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Excel Tutorial: Using Lookup Formulas

Written by Andy Trainer – Mon 14 Apr 2014

This tutorial is an extract from our popular 1-day Advanced Excel course. Lookup formulas are one of the most asked about topics so we decided to put together a short tutorial.

Lookup tables provide a way of producing numbers or text that cannot be calculated with a formula. For example they could look up a salesman's commission dependent on what has been sold (Example 1), or the amount of discount available to a customer based on the amount of goods ordered (Example 2).

Excel has two Lookup functions; Vertical and Horizontal.

VLOOKUP looks down the vertical column on the left side of the table until the appropriate comparison is found.

HLOOKUP looks across the horizontal row at the top of a column until the appropriate comparison is found.

Function Syntax

LOOKUP(lookup_value, table_array, col_index_num, range_lookup)

HLOOKUP(lookup_value, table_array, row_index_num, range_lookup)

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Changing Your Chart Style

Written by Andy Trainer – Wed 06 May 2009

Once you're happy with the chart type, you can also change the style so that the colours and fonts fit with the image you want to portray.

Again - select your chart and look at the "design" section of the ribbon. You will find the chart styles section on the right hand side of the ribbon. For more options, click on the “More” arrow as indicated below:

Excel Chart Styles 1

In our example, select layout 42 at the bottom of the list. Excel will then automatically apply this to your chart, like this:

Excel Vehicle sales graph 2

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Changing Your Chart Layout

Written by Andy Trainer – Wed 06 May 2009

If you're not happy with the default layout of the chart you have chosen, Excel allows you to edit it. First, click on the design tab at the top of the ribbon, under the "chart tools" heading, (this is obtainable by selecting your graph). This will give you a range of options, including changing the chart type, the colour, and which information it displays on its X and Y axis.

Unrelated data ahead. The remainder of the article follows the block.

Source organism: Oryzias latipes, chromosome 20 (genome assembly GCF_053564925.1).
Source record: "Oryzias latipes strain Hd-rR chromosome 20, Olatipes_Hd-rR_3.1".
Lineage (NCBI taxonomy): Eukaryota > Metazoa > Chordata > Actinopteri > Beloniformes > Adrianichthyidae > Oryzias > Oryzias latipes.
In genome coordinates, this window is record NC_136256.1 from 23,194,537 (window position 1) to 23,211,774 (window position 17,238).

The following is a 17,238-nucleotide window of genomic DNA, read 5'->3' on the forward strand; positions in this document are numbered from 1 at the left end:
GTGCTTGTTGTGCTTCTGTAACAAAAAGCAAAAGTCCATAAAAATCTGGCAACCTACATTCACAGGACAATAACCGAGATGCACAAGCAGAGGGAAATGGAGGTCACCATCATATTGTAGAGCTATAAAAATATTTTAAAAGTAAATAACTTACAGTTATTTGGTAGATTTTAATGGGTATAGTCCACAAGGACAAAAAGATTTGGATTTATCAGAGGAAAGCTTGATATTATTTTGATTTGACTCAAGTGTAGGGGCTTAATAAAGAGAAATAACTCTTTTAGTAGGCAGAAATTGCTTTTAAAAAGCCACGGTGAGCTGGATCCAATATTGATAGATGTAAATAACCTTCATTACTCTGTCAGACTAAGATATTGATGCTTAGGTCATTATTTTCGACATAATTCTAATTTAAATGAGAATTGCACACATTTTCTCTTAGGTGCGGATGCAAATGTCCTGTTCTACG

Excel Chart Layout

In our example, select is layout 5. Excel 2007 will change your graph so that it now shows a main title, a title for the Y axis and a table of all the information used in the graph underneath the X axis.

In order to change the main title and the Y axis’ title all you need to do is to double click on the title itself and retype it.

Excel Vehicle Sales Graph

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Creating Charts

Written by Andy Trainer – Wed 06 May 2009

Excel can create a range of graphs and charts based on data in your spreadsheet, including line, column, area, line, pie, scatter, and bar charts.

Once created, Excel graphs will automatically update to represent any changes in data that you may make.

Before we start you'll need a set of data so that you can give Excel something to make a graph out of.  Copy the data shown below, or use something similar that's relevant to you.

Excel Vehicle Sales Example

Using this example, highlight cells A5 to D8, i.e. all the information in the table apart from the total sales and the title. After you have highlighted the cells, click on the insert tab at the top of the ribbon which will give you a range of graph and chart options - select "column chart". You will now be presented with a list of column charts to choose from, select the “Clustered chart”; this is the first one in the list under the 2D section.

Excel Cluster column chart 1

The following basic graph will appear containing the relevant information:

Excel Simple cluster graph

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Auto Fill

Written by Andy Trainer – Wed 06 May 2009

Excel's Auto Sum feature is a handy time-saving feature that prevents you having to type out lists of commonly used values like sequences of numbers, days of the week or months. Auto Sum is covered in our Excel Beginners Training Course.

 

Written Instructions

Let's demonstrate this with months. Type "January" in to a cell in your spreadsheet. Highlight the cell and you'll see that there's a little black arrow in the bottom right hand corner. Carefully click on this arrow with the mouse (a bit fiddly!) and hold the button. Now drag the box downwards a few cells and release, and Excel will fill in the subsequent months for you. Clever eh! Even better, it will also recognise abbreviations, such as Jan, Feb, Mar etc...

Excel Auto Fill Example

When you have finished dragging you will also see an Auto Fill options box appear.

Excel Auto Fill Options bar

If you click on this a drop down menu will appear showing you a list of further options. Whatever you press in this drop down menu will affect the series of numbers that you have created. If you would rather not have Excel type out all of the months and want all of the cells to say January, use the “copy cells” option

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